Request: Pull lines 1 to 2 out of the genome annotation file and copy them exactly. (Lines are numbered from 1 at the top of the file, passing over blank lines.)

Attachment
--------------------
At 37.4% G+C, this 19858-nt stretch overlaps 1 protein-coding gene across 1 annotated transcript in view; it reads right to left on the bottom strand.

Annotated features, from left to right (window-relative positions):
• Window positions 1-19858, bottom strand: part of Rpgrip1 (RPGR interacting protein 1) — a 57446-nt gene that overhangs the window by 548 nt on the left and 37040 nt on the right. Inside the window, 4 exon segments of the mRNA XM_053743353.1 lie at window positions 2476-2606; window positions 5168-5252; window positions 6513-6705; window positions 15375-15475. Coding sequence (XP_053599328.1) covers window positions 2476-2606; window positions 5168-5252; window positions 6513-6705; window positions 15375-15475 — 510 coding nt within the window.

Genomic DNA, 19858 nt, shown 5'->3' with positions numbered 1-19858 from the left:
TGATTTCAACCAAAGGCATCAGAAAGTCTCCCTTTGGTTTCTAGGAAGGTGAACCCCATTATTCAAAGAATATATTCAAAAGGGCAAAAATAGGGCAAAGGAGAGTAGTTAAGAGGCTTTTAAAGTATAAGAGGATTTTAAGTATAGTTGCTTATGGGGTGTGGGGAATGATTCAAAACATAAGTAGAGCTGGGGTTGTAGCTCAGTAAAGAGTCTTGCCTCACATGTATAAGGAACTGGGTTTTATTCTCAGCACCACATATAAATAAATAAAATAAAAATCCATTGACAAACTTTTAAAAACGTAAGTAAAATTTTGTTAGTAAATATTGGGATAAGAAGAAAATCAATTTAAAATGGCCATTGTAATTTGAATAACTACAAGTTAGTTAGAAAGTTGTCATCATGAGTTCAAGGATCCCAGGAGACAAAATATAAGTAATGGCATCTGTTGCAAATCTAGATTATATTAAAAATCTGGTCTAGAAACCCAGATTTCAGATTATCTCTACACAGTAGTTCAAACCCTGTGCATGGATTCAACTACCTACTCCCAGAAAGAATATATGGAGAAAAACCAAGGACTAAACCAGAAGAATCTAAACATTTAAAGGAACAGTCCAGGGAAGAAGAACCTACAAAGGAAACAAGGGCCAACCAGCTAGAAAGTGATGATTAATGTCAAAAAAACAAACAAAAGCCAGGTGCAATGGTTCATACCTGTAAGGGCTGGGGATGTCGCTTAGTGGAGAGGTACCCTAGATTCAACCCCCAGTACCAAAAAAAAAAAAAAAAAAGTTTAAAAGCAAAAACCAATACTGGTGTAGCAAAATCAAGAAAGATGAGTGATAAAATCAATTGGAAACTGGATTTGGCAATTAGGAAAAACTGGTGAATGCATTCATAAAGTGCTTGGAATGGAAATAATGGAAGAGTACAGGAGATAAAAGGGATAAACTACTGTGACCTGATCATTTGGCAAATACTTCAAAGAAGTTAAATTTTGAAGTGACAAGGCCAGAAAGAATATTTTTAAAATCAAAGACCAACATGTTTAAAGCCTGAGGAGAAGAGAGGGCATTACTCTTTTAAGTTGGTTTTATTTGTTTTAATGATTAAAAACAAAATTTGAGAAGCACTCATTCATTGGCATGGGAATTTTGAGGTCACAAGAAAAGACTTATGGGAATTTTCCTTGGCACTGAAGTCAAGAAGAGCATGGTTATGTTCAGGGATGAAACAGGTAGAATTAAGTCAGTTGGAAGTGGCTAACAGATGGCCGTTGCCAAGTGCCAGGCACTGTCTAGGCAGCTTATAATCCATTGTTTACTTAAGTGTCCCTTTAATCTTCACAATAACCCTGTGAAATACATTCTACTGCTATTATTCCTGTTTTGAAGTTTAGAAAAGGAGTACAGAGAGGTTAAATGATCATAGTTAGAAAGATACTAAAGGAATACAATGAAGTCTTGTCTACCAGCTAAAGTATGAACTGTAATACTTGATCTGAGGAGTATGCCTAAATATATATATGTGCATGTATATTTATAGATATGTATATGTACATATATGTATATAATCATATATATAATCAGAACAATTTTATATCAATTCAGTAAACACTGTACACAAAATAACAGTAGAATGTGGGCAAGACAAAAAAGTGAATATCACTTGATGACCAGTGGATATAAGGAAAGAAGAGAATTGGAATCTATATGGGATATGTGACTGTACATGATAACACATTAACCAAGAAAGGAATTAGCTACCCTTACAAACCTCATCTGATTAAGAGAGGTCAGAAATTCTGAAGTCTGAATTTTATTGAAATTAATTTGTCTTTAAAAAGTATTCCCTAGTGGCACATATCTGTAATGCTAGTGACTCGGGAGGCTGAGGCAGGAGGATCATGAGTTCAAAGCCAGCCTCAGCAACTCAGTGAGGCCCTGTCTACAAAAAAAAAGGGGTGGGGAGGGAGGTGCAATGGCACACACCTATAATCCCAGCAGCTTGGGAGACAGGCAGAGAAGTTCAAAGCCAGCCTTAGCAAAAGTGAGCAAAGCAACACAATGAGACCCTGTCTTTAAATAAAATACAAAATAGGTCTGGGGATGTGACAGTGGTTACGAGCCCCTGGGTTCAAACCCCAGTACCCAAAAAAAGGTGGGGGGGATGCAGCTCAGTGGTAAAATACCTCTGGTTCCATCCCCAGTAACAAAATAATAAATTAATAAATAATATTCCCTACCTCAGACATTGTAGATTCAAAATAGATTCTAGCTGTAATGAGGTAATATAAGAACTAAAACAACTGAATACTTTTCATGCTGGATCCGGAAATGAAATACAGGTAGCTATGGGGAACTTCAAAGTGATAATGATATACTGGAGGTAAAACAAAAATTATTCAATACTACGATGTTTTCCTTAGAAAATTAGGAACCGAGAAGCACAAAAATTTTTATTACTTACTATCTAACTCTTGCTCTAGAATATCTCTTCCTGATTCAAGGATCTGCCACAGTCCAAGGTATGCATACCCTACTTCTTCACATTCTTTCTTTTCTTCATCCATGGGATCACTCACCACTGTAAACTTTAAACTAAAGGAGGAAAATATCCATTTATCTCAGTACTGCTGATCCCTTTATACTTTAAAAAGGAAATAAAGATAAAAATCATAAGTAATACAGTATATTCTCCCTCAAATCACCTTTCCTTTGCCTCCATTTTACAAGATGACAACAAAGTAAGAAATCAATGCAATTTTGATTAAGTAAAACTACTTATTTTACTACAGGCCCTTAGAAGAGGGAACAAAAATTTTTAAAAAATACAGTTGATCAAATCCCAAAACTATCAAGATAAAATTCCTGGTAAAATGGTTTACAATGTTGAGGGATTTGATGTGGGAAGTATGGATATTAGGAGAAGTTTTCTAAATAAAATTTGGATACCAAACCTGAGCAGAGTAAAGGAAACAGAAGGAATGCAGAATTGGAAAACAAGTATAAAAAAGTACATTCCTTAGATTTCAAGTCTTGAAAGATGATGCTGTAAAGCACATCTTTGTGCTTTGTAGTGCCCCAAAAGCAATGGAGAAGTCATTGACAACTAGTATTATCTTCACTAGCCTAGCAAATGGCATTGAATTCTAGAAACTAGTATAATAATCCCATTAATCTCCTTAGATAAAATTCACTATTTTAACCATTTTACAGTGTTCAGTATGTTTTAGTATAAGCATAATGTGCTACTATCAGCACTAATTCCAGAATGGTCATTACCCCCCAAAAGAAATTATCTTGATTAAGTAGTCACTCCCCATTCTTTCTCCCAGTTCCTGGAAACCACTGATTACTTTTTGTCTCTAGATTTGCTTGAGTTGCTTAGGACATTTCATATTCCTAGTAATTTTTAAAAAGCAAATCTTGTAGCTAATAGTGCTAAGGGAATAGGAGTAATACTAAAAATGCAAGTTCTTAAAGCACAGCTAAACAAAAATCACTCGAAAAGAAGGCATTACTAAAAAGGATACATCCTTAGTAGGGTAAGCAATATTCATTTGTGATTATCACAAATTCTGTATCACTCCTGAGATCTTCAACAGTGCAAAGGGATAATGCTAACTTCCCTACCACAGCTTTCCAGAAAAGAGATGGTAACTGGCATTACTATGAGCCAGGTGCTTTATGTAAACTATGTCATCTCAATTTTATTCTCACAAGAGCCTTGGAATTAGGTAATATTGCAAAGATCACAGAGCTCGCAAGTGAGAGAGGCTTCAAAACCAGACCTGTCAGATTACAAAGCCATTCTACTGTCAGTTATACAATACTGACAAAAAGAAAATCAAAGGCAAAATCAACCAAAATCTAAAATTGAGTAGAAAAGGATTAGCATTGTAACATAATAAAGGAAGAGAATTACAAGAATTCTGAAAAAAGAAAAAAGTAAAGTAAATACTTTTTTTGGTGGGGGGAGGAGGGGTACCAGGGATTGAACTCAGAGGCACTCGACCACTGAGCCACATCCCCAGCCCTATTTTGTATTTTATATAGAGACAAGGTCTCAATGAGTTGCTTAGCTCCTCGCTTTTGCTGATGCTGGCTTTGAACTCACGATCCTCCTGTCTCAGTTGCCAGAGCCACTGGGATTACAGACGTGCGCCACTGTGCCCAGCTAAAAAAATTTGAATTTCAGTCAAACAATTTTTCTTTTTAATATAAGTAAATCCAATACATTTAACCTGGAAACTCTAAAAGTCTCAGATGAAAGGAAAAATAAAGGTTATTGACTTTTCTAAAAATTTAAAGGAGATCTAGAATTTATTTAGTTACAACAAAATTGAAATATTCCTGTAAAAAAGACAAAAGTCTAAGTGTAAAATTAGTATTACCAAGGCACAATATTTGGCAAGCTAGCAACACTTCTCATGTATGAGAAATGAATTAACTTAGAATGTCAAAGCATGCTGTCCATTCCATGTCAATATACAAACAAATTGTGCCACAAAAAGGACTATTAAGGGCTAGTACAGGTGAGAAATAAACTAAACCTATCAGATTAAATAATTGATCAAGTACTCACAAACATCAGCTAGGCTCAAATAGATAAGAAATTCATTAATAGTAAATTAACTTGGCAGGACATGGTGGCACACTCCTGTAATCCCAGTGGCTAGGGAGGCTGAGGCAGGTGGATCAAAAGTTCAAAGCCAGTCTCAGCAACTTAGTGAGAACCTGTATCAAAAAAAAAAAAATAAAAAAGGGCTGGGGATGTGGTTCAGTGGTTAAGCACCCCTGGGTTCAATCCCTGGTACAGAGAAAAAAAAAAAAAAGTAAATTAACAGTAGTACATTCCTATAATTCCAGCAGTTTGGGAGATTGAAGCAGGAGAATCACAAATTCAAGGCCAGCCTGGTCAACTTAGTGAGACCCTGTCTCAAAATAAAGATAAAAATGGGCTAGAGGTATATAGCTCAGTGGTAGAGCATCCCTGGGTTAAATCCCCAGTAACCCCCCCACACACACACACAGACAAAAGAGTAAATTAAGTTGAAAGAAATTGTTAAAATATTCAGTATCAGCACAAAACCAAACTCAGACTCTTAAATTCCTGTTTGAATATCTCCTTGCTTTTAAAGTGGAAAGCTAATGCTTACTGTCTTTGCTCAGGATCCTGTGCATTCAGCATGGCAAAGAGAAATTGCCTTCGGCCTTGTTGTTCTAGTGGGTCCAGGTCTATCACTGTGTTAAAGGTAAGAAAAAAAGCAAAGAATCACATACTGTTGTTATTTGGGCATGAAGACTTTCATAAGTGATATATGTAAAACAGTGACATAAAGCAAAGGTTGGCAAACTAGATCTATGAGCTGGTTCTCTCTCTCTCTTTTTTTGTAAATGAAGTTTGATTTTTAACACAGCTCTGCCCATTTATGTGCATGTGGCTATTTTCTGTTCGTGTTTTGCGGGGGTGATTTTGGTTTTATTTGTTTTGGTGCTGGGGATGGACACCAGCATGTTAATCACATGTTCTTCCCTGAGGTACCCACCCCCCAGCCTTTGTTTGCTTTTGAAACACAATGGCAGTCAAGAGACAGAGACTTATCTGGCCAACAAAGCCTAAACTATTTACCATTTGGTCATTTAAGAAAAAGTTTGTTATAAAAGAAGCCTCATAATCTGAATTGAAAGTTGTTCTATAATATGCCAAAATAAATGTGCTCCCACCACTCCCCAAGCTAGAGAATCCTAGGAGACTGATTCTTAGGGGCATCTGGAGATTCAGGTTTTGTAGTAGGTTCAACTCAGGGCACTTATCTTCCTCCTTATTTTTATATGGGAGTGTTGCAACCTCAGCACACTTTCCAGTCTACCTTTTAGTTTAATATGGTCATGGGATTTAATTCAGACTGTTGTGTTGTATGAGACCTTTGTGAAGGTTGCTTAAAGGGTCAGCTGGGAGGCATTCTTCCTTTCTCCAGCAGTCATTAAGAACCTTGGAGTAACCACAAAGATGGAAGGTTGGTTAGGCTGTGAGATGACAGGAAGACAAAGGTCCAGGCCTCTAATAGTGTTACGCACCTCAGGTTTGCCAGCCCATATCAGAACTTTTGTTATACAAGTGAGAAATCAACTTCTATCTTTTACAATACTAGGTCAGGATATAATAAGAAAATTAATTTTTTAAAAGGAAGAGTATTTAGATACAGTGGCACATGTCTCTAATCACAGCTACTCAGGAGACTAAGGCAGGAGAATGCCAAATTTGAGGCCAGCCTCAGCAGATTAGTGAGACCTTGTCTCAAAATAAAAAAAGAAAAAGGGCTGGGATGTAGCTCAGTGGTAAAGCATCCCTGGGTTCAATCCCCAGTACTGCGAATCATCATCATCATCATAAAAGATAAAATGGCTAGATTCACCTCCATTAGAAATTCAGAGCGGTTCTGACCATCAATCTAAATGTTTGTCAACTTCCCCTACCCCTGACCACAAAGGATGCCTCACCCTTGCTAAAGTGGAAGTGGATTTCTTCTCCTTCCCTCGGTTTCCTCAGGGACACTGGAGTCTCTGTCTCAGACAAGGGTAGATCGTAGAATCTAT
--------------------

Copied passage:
At 37.4% G+C, this 19858-nt stretch overlaps 1 protein-coding gene across 1 annotated transcript in view; it reads right to left on the bottom strand.

Annotated features, from left to right (window-relative positions):